Factory School and Small Press Publishing
On the one hand, publishing has never been easier. Anyone can print a book who has enough money to pay a Print-on-Demand publisher, such as those on the Internet. This realizes in the electronic realm what has not always been the case: anyone with a modest sum of money can publish a book. Still, the question remains as to how more immanent and cost-effective publishing options affect the growth of small, independent publishers and what this growth means to today’s publishing markets, reading communities, and educational institutions.
Many cultural conservatives—some who are otherwise liberal in their thinking—decry that there are “too many books,” by which they mean, “too many to judge.” From our point of view, the opportunities and realities of POD publishing suggest a decentering of critical authority, a comment on the instability of (or deliberate destabilizing of) canonicity in the age of the privatization of the public sphere. However, controlling the means of production is one thing; creating new channels of distribution, and making better use of old ones, is another.
Models are many and various for the kinds of in-house, local production and distribution activities that now operate under the radar of corporate publishing in the U.S. Small press poetry publishing is just one example. Seemingly expressions of purposelessness, poetry publishing has often operated with the most fervency and purpose. Small presses prosper, or at least “survive,” even when their print runs are limited to the low 100s. Like in the time of early offset or xerox, there is a dispersal of editorial agency, a spirit of collective do-it-yourselfism. In fact, recourse to the multiple and multiplying resources of collectivism is perhaps the single greatest contribution of small press publishing to the history and culture of literary activity in recent years.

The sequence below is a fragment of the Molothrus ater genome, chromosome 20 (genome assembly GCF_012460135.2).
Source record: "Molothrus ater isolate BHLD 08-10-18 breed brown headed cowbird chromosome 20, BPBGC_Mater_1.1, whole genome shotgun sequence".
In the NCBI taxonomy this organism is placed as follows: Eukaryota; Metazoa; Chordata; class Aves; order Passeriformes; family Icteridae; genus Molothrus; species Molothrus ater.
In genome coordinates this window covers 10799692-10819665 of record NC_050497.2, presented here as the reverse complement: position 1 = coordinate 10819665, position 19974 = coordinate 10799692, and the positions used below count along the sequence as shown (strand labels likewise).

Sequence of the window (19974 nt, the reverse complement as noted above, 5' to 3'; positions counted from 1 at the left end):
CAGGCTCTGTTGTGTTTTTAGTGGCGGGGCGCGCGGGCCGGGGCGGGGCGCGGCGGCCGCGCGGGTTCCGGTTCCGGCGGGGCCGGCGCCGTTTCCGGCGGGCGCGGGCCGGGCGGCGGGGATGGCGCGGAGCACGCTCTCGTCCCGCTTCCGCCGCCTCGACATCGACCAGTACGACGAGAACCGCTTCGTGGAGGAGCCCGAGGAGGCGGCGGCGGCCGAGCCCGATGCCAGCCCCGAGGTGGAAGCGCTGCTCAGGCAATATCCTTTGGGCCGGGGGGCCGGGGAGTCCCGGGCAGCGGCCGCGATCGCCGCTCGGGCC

Owing partly to the large title base of the combined PaperBrain Press and Meow Press, which between them published more than 100 chapbooks of poetry and related language art dating back to the 1980s, Factory School began in 2000 with a shared dedication to editorial collaboration, collective resource sharing, and grassroots organizing. In 2006 Factory School plans to increase its production and distribution network through both viral and traditional marketing strategies. At the same time, we are hoping to develop an organizational structure that will allow for and appreciate editorial autonomy while developing an institutional structure that will multiply the labors of the collective.
One approach we take, and one specific to book production and distribution, is to imagine and realize the book “series” as a structural frame for single-author works and single editions. The ‘Heretical Texts’ series, for example, began with the assumption that poetry books make best sense—or at least a different kind of sense—in the context of other poetry books. Perhaps the future-life of print poetry in the U.S., the poetry book series extends the life of individual titles that otherwise (given the limitations of small press print-runs) might lapse in the solo-space of individual authorship and self-promotion. Book series production and distribution may also be the most practical option for classroom use, where a series theme or focus maps onto, or is deliberately designed for, a particular curriculum or learning module. This approach is central as well to our developing textbook project.
More generally, we see book making and distribution as an art of design realized not only in the production of discrete artifacts (perfect-bound books) but also in the instrumental development of books and book culture in ways relevant to larger values of accessible education, community collaboration, and resource sharing. Si Transken, discussing collective self-publishing, describes book making as a two-way design “performance.” In making books together, she writes, “[w]e design the books and they redesign us.” Performing design, and designing the performance, are the dual imperatives underlying the publishing efforts of Factory School. In collectivizing that effort, we continue to seek collaborators with similar commitments.
 See “Creativity, Cultural Studies, and Potentially Fun Ways to Design and Produce Autobiographical Material from Subalterns’ Locations.” [back to text]